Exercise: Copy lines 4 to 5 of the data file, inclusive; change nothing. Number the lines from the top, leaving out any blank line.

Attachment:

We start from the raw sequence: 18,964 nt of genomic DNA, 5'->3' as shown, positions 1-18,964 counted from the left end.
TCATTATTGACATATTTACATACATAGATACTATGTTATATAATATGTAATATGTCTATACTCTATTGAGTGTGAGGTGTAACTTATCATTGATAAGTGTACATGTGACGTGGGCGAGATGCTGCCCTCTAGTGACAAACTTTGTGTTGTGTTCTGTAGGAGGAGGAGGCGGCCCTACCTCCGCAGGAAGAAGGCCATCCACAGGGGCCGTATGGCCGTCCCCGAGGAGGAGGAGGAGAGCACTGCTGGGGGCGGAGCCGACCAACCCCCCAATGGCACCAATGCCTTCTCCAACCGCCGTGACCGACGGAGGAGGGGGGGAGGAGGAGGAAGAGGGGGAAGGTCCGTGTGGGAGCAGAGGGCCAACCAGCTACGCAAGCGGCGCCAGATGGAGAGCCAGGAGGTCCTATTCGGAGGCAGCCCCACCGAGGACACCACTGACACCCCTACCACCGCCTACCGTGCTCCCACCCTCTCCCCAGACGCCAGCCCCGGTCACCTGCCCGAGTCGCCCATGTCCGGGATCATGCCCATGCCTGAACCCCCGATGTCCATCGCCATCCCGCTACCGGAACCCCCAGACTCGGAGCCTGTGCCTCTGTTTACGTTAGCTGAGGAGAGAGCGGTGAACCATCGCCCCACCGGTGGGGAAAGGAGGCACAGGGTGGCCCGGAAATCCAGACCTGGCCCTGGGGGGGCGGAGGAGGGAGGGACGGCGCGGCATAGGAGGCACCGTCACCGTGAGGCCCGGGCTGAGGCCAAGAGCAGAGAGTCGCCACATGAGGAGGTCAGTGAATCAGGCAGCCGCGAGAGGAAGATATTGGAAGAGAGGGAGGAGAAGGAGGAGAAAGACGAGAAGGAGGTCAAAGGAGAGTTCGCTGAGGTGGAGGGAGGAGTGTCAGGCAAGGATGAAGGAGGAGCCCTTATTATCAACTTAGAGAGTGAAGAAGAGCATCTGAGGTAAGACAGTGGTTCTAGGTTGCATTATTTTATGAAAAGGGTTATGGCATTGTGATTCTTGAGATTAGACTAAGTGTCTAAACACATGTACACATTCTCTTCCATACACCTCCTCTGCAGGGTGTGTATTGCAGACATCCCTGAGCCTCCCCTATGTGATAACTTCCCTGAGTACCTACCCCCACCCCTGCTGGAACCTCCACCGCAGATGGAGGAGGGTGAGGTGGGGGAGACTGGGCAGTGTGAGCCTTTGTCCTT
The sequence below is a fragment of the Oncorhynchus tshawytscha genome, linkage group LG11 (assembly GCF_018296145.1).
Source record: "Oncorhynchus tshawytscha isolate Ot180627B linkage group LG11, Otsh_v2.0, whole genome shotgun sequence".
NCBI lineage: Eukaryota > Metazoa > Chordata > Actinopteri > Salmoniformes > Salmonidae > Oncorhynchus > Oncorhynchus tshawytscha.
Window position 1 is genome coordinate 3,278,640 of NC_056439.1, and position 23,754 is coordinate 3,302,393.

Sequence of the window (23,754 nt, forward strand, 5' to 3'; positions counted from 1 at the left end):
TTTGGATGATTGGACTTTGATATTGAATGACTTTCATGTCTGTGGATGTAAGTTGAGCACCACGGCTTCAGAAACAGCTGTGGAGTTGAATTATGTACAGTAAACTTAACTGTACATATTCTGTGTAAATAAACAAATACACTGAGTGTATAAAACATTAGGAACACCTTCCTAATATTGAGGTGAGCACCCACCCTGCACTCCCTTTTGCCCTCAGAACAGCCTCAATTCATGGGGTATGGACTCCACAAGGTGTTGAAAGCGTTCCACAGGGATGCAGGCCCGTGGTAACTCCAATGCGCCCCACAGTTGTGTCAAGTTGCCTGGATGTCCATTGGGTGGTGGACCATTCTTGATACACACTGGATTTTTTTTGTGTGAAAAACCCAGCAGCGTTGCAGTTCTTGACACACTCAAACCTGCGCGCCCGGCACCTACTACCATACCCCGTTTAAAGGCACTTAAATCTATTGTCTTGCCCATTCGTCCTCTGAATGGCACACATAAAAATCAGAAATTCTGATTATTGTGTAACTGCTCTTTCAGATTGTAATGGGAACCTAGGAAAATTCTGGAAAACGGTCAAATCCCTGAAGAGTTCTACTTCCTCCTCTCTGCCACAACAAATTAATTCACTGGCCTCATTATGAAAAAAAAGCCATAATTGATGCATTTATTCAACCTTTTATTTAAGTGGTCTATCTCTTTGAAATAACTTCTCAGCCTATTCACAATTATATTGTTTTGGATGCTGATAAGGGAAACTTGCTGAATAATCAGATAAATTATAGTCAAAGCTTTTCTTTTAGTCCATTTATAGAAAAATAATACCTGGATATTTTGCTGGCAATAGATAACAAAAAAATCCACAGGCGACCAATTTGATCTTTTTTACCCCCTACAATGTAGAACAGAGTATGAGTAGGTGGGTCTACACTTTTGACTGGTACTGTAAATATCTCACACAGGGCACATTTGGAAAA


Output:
Source record: "Oncorhynchus tshawytscha isolate Ot180627B linkage group LG11, Otsh_v2.0, whole genome shotgun sequence".
NCBI lineage: Eukaryota > Metazoa > Chordata > Actinopteri > Salmoniformes > Salmonidae > Oncorhynchus > Oncorhynchus tshawytscha.